5 Great Reasons to Learn Music – Part 4: Social

99.2% of parents find when their child becomes involved in a music program, the parent/child relationship improves. They also find behavior, communicative and social skills become more positive.

(Source: Board of Studies, New South Wales Australia, 2004)

Music Enhances Linguistic Skills. Music — specifically song — is one of the best training grounds for babies learning to recognize the tones that add up to spoken language.

(Source Sandra Trehubn, University of Toronto, 1997)

When I recruited for band, back in the day, one of the first things that I used to talk to potential band students about was family. Specifically, the band family they would have when they joined band. Students were often apprehensive at the least, maybe even very nervous about going into middle school. They wondered if they would make friends. They wondered if they would fit in. I would always assure them that being in band meant you had an automatic place to fit in. And, lo and behold, band did just that. We always called our band a family, all working for the same goals and striving together to be the best we could be. Making music together, whether in a middle school band, singing in a choir or playing together in a garage band is very social. It transforms people who barely know each other into people who are working together and, often, playing together.

Unlike in the article I wrote about the culture of music where I talked about relating music to the cultures people already belonged to, the tribes of music that gave people of the same culture a way to relate to one another, being social with music brings people of different cultures together. A woman from Romania can sing in the same church choir as a woman from Mexico and suddenly they are of the same family of musicians. They belong with on another in a group that is working for the same goals. In Amarant music we are using music from all over the world. All children, of all cultures will be singing the same songs, from Japan, Korea, New Zealand (Maori), Australia, France, Germany, America and Latin America, to name a few.   We will come together by singing and playing with music from many places but as one people. It becomes our music family.  When we learn these songs together, we have a common social arena. We fit in. We have a family. We belong. Imagine being part of that family, of growing up learning music with all of the others that are learning the same thing, having a common language with them (music), having the same experiences they had, having the same fun. Just learning music makes you part of that group of people. You can then be able to communicate in the same language they do-music! The social part of learning music is often the one that keeps people for life. I have played in many a community band with people well into their 80’s. We played music together, we socialized with each other, we had fun.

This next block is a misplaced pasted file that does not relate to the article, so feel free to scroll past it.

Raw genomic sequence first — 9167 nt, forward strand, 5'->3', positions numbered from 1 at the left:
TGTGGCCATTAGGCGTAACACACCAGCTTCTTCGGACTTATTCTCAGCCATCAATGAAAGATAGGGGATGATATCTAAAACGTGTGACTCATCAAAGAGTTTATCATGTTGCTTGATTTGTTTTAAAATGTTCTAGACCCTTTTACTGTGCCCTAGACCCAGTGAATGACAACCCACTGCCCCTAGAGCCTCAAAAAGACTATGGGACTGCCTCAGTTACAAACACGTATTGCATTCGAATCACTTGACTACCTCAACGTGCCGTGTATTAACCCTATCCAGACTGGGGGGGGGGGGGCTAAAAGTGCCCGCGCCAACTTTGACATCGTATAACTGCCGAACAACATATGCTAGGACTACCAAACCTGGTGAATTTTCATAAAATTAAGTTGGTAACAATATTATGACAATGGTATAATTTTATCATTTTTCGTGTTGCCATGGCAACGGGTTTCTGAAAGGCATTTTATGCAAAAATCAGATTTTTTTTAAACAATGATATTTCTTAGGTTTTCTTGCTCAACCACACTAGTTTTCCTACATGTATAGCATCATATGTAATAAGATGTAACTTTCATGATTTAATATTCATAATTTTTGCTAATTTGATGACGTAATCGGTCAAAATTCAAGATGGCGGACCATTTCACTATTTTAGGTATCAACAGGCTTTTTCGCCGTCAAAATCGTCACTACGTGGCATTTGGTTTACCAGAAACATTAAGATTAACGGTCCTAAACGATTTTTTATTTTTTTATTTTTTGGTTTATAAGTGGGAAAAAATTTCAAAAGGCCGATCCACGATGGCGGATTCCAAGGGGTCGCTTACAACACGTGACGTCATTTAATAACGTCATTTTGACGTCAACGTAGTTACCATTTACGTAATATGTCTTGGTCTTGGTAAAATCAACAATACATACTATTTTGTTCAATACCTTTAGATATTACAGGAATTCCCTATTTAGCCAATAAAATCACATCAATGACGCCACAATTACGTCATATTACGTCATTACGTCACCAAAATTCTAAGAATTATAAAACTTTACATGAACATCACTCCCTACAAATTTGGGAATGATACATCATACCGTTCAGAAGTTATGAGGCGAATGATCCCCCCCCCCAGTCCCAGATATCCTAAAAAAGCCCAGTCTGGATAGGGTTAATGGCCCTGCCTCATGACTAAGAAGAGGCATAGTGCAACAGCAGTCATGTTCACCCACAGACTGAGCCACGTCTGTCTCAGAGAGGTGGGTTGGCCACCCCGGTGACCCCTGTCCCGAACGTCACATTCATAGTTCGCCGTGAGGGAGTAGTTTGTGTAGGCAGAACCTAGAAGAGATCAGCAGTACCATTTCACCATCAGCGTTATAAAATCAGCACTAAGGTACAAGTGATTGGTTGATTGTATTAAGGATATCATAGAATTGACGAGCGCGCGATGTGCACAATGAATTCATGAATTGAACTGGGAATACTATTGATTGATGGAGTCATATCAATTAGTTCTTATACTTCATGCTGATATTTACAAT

Amarant Music is interested in teaching the language of music to children so they can become part of that family of people. People who can not only listen and sing with their favorite song on the radio, but who can use their language of music to socialize in many different ways. If you, too, are interested in this, visit our kickstarter page to support this opportunity for our children to be part of this musical family.

 

 

Author: Laura Matthews, CCO Amarant Education

Degree: BME, minor English Taught Band, Elementary music and Privately

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